3. What explanations are available to evaluate the results of using the catalog, particularly for those looking for materials for Children?

Tools and Interfaces Available for Accessing the Catalog

While there are at least five different interfaces for the CML OPAC, most of the tools available for searching the catalog are the same wherever the search is conducted.


The first interface is the one on the front page, which allows users to search either databases (called Premium Resources) or the Catalog. Users can conduct a search of the OPAC from here based on Author, Title or Keyword.


Perhaps the most frequently used is the interface reached by hitting “catalog” at the top of all website pages (it is the search interface displayed on the catalog stations at the library). It is a basic search, with just one box for a general keyword search. Under the keyword search are links to the advance search, and a portable search interface that can be accessed via portable devices such as blackberries or iPhones. (it is the same as the basic search interface, except with out the graphics)


The next most common interface is the advanced search, which offers users the chance to specify the keyword searches to particular fields. So if users know part of a title or the author’s name, they can use the Advanced Search to narrow it down. There are seven spaces to search Title, Author, Subject, ISBN/ISSN, call number, Publisher, or publication year. It is also possible to select a specific format, such as DVDs, Large Print or just Books.


Recently the library has launched a new search interface, a Kid’s Catalog. It is accessible from a link on the basic catalog interface and from the kid’s page on their website. The Kid’s Catalog features two interfaces that are roughly identical to the basic search and advanced search of the general catalog. In the advanced search, however, there are only four categories to search in (Title, Author, Subject, and Call Number) and a format limitation. This catalog basically adds a limit to all searches, restricting results to items listed as juvenile in certain places in the MARC field.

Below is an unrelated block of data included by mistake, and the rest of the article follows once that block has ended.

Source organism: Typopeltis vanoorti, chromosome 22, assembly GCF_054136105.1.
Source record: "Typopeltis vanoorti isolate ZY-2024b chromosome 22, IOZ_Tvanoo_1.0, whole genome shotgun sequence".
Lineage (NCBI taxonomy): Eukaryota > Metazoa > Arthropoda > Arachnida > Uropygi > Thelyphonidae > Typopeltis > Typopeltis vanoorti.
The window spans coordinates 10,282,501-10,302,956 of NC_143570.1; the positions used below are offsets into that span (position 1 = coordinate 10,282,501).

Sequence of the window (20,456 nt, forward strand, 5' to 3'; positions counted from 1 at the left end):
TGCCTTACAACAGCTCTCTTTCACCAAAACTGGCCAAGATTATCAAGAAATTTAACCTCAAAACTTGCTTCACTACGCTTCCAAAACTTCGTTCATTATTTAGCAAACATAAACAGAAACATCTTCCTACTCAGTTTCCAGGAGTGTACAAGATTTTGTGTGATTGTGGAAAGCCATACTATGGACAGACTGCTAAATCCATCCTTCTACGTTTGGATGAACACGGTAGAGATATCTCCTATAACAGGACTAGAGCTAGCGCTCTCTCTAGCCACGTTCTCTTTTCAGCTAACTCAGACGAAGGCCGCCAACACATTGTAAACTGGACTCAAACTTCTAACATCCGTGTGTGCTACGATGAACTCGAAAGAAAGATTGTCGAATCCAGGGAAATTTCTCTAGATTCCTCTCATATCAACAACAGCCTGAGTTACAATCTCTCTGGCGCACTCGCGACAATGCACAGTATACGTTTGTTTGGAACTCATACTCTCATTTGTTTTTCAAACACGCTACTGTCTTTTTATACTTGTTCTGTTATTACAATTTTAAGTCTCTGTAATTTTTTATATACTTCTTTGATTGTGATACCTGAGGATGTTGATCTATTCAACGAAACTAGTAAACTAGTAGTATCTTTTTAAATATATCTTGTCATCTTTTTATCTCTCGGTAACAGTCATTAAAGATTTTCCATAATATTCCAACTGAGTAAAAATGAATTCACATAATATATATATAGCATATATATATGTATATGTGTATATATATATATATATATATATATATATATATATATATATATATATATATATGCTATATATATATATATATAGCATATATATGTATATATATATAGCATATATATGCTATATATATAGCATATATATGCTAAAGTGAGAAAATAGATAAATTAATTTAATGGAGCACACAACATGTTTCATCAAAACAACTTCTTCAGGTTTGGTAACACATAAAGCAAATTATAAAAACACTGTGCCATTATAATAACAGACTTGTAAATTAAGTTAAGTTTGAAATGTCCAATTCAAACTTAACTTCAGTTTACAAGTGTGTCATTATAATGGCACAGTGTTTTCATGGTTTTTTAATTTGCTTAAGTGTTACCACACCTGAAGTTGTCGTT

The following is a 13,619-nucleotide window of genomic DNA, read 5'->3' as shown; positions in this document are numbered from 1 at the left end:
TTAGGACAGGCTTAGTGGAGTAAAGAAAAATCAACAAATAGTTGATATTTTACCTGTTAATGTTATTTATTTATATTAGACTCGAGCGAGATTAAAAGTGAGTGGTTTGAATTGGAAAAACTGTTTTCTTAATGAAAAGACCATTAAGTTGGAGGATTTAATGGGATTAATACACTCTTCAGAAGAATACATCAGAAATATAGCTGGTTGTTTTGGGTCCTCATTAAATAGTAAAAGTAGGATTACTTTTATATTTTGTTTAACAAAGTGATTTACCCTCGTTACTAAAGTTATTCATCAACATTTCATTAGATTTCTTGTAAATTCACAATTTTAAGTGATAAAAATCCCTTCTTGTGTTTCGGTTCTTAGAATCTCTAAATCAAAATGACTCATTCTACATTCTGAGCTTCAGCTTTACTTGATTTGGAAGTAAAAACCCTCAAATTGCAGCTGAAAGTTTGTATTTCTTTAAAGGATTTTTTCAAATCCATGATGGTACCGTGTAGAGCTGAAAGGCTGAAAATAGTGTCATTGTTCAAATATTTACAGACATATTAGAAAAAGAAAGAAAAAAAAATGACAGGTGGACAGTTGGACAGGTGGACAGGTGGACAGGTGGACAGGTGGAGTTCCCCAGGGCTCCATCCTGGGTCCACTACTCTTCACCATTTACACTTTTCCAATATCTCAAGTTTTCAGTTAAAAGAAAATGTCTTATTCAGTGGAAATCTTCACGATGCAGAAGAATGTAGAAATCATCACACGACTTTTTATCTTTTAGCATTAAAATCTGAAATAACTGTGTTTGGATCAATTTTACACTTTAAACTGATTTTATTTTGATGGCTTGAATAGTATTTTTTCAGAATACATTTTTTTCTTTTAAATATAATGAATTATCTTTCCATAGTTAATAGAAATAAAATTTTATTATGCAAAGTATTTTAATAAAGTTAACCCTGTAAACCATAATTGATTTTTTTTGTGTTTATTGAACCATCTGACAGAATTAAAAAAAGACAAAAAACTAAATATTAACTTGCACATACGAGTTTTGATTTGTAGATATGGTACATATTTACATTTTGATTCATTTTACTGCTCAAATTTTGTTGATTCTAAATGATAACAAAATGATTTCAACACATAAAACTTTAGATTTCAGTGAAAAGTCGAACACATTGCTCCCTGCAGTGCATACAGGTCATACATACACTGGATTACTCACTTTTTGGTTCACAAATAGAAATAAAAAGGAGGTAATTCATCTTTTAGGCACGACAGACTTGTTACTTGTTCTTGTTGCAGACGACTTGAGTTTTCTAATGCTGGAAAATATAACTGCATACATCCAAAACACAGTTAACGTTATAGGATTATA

Assistance Available to Explain or Guide the Use of the Catalog

CML’s OPAC provides a very limited degree of assistance for users searching in their catalog. The search interface is provided by Aquabrowser, which offers a small introduction on searching from the results page. Clicking on HELP at the top of the results screen brings up a short document with a few tips on some of the special features, such as the display cloud that appears to offer alternative word choices. The only interface with additional directions is the mobile interface, which has more detailed written descriptions of how to conduct a search.


Assistance in Evaluating Search Results

The catalog has a variety of tools to help users evaluate and narrow down the search results to help determine the item that best fits the information needs. First there is the item record itself, from the first search results to the detailed record screen. In addition, there are two primary areas for narrowing down results, an area on the right side that suggests other search terms and one on the left side that allows users to narrow down the results. The search results are displayed in a list that shows the title, the author, a brief summary of the item, the call number, the series, the subject, and what search terms discovered the item. It does not show if it is available, where it might be located if it is available, nor does it allow users to place reserves from the initial record. This location and availability information is contained on the individual item record, which also might contain a huge range of other information. Each item record contains the basic bibliographic data, as well as availability and location, summary, table of contents, sometimes reviews, and sometimes excerpts from the book.

Along the right site of the results screen, there is a display called a “Discovery Cloud” that offers alternate spellings, related search terms, transitions to other terms, and links them to the original search. This cloud can be turned off if it is distracting or not needed, as it is most useful if a user needs assistance coming up with a keyword. One thing that is difficult with the cloud is that it doesn’t offer such obvious variations as plural forms of the word. This is significant because the key word search does not rank plural items with singular. So for a search of “tree” there are over 6,500 results and for “trees” there are just under 6,500, but the results are sorted entirely different, so to find non-fiction books on trees would require a user to go through pages and pages of results. It would be nice if the alternate spellings and search traces showed plurals, especially irregular plural formats.